Biology

Arthropods Examples and Classification

(Animals with jointed legs)

In this super guide, you are going to learn about the phylum Arthropoda step by step with Diagrams.

This post Also includes:Phylum Arthropoda

  • what are arthropods?
  • Classification of arthropods.
  • general characteristics
  • reproduction of Arthropoda
  • Lots more

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What are Arthropods?

Arthropods are animals whose bodies covered or consist of an exoskeleton rather than a skeleton. they have an external skeleton, segmented bodies, and jointed legs. this exoskeleton is called a cuticle and formed a linear series of ostensible segments, with appendages of articulated pieces.

these are known as an evolutionary group (or phylum ) of invertebrates (the most diverse phylum of the animal kingdom) having a complex organization. 

it is said that two of every three known species of animals are arthropods. they belong to the phylum Arthropoda and nearly found in every habitat of the biosphere. bilateral symmetry, triploblastic and jointed limbs are common Arthropoda Characteristics. spiders, insects, centipedes, millipedes are general common examples.

Common examples of arthropods

as arthropods are categorized into four different groups such as Arachnids, Insects, Crustaceans, and Myriapods. let’s have a look at examples of each in details: 

Arachnids examples

  • Black widow
  • Mite
  • Vinagrillo
  • Spider
  • Tendarapo
  • Wasp spider
  • Ricinoid
  • Pseudoscorpion
  • Epeira
  • Opilion
  • Schizomid
  • Crumb
  • Tick

Insects Examples

  • Bee
  • Mosquito
  • Bumblebee
  • Fly
  • Aphelinid
  • Membracid
  • Arid
  • Mantispid
  • Archaeognathus
  • Praying mantis
  • Ascalaphid
  • Mantis
  • Wasp
  • Dragon-fly
  • Devil’s horse
  • Locust
  • Cercópido
  • ladybug
  • Bug
  • water bug
  • Cicada
  • Woodlouse
  • Coridálido
  • Lacewing
  • Cockroach
  • Ephemeral
  • Beetle
  • Scolid
  • Eucharistic
  • Phlebotome
  • Cricket
  • Nemoptérid
  • Opilion
  • Moth caterpillar
  • Passalid
  • Moth
  • flea
  • Aphid
  • Chironomid
  • Grasshopper
  • Sesia
  • Yesvalid
  • Gadfly
  • Termite

Examples of Crustaceans

  • Anaspidaceous
  • Spider crab
  • Anatifa
  • Crayfish
  • Amphipod
  • Woodlouse
  • Anostraceous
  • Conscostracean
  • Sea spider
  • Copepod
  • Artemia
  • Drimo
  • Balano
  • Stomatopod
  • Sea acorn
  • Prawn
  • American lobster
  • Marine royal cricket
  • Sand witch
  • Anchor worm
  • Shrimp
  • Giant isopod
  • Crab
  • Pea crab
  • Locust
  • Carabus
  • Lepas
  • Cephalocarid
  • Mystacoccharide

Examples of Myriapods

  • Scolopendras
  • Millipede
  • Centipede

 Phylum Arthropoda Characteristics

The phylum Arthropoda contains more species than any other phylum. they have their bodies successively common Characteristics Phylum Arthropodasegmented in a way similar to that of annelids and also have differentiated sections with the presence of the following order: head, thorax, and abdomen. an articulated skeleton formed by chitin (a carbohydrate) protect their bodies against rivals and predators.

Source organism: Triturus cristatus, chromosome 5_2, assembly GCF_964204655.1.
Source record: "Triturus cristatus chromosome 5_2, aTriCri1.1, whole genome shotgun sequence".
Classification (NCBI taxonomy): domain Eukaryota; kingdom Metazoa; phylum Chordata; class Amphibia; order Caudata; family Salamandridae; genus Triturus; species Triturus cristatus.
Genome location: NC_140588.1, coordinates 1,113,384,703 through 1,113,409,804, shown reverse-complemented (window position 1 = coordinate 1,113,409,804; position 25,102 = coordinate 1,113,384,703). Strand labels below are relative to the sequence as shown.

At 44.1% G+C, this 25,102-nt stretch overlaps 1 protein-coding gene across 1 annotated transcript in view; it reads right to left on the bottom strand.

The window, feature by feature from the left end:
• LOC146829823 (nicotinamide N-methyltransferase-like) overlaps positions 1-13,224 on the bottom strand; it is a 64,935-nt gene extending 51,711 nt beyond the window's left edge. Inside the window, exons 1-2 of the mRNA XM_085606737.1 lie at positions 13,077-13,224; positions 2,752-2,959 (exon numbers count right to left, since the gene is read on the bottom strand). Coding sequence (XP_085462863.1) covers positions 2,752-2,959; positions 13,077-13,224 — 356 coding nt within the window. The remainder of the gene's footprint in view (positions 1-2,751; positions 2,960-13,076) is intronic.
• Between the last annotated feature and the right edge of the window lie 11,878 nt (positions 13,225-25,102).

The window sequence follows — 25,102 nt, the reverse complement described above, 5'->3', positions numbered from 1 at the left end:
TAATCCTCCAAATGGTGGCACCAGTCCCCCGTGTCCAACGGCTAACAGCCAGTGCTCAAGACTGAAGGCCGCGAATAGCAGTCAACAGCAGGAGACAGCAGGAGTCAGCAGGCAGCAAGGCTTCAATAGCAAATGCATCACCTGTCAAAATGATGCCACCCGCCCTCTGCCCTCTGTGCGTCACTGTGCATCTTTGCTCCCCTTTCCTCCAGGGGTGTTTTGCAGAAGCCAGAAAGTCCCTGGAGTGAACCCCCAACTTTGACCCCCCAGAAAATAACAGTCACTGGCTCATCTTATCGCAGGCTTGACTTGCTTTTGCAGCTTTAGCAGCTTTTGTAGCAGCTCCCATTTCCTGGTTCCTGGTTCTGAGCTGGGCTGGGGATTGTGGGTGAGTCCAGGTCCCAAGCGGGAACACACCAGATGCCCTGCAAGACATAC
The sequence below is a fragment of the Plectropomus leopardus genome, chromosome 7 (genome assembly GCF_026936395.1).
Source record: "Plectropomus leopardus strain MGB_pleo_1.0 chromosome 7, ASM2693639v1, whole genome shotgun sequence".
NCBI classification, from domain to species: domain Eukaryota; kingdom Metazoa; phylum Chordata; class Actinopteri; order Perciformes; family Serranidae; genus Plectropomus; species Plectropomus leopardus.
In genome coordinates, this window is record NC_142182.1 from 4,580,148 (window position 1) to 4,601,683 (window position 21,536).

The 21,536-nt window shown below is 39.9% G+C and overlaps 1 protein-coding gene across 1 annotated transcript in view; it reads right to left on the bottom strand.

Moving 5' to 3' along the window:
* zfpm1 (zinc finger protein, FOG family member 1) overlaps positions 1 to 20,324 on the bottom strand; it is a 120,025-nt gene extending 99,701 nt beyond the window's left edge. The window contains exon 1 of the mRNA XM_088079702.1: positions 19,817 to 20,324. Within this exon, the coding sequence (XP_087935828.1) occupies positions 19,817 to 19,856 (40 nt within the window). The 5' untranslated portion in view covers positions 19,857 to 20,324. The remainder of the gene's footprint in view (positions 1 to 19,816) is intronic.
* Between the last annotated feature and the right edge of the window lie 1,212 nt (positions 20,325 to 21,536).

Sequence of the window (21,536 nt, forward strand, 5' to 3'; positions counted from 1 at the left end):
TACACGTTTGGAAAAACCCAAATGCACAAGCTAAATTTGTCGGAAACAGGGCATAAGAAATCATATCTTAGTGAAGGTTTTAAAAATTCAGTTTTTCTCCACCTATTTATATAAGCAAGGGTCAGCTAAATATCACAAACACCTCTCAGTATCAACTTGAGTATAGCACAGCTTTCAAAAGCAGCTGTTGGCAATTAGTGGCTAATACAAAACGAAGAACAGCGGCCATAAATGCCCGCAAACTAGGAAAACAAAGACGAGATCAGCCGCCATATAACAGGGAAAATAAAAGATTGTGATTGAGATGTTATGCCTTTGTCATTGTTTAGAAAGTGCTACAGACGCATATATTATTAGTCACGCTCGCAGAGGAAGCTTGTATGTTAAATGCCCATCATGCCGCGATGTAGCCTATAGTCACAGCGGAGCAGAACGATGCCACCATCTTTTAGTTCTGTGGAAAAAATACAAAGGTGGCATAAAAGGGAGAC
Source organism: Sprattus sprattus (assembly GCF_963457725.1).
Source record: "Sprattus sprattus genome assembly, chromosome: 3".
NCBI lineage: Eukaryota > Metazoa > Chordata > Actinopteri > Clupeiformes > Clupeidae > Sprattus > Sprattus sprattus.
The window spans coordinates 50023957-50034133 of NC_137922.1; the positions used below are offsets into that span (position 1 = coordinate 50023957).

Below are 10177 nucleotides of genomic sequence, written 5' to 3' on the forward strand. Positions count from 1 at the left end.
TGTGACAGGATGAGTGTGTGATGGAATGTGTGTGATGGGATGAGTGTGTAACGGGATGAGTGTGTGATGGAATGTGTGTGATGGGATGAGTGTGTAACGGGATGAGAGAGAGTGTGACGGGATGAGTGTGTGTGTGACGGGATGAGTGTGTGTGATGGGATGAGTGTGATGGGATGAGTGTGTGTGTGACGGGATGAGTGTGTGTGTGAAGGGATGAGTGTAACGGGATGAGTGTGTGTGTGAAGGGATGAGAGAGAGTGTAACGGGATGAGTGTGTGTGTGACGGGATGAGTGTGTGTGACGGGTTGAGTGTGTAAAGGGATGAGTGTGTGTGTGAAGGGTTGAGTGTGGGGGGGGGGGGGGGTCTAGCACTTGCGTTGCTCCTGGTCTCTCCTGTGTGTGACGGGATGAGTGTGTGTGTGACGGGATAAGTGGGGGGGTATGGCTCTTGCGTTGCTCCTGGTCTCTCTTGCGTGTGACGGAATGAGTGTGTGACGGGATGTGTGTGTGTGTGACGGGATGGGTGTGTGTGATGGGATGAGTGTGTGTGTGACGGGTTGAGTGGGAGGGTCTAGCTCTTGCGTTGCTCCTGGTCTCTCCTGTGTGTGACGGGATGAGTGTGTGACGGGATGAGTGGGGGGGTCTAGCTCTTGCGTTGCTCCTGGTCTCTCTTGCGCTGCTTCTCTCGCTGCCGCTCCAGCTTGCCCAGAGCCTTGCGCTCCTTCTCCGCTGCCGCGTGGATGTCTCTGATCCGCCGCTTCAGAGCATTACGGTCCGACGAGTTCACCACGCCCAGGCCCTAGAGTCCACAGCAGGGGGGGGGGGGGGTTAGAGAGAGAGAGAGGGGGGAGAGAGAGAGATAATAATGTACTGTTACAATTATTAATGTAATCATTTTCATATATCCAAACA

the exoskeleton is found outside of the body by covering it. throughout the life of arthropods, they face problems to grow because the skeleton should have changed in several successive stages. in this way, the animals are allowed the development of a new skeleton which is adapted to the larger dimensions. 

the development can either be direct or indirect highly depends on the nature of the species. 

Insects like cockroaches, grasshopper, butterflies, and mosquitoes are the most common Arthropoda Characteristics. They show the following characters. here is the list of some common characteristics: 

  1. Jointed foot: They are commonly called Arthropods, Word “arthro” means “joined” and “pod” means “feet”. So they have jointed legs.
  2. Segmentation: Their body is segmented. Segments are attached to each other by a modified part of the cuticle. This cuticle is thin and flexible. So they possess jointed appendages. These appendages are modified to perform special functions.
  3. Relationship with Annelida: The annelids and arthropods have many common characteristics like the segmented body, appendages, and cuticle. So it is believed that both annelids and arthropods have a common origin.
  4. Body Form: Arthropods have different body structures. Some are worm-like centipedes. Some are flying insects. Their body is divided into head, thorax, and abdomen. Their body is covered with a waterproof chitinous cuticle. It is secreted by the epidermis.
  5. Coelom: The coelom does not form the main body cavity. They have developed hemocoel. It is a reduced coelom. It is communicated with the blood vascular system.
  6. Digestive system: Their digestive system is in the form of an alimentary canal. It has two openings, a mouth, and an anus. The alimentary canal is divided into different parts. Each part performs a specific function. Their food is small plants and animals.
  7. Excretory system: A well-developed excretory system is present in Arthropoda. It is composed of Malpighian tubules. The nitrogenous waste of arthropods is solid uric acid.
  8. Nervous system: They have a highly developed nervous system. It consists of paired ganglia (simple brain). These ganglia are connected to a central double nerve cord. A ganglion is present in each segment (segmental ganglion). Nerves arise from these ganglia. The sensory organs are a pair of eyes and a pair of antennae.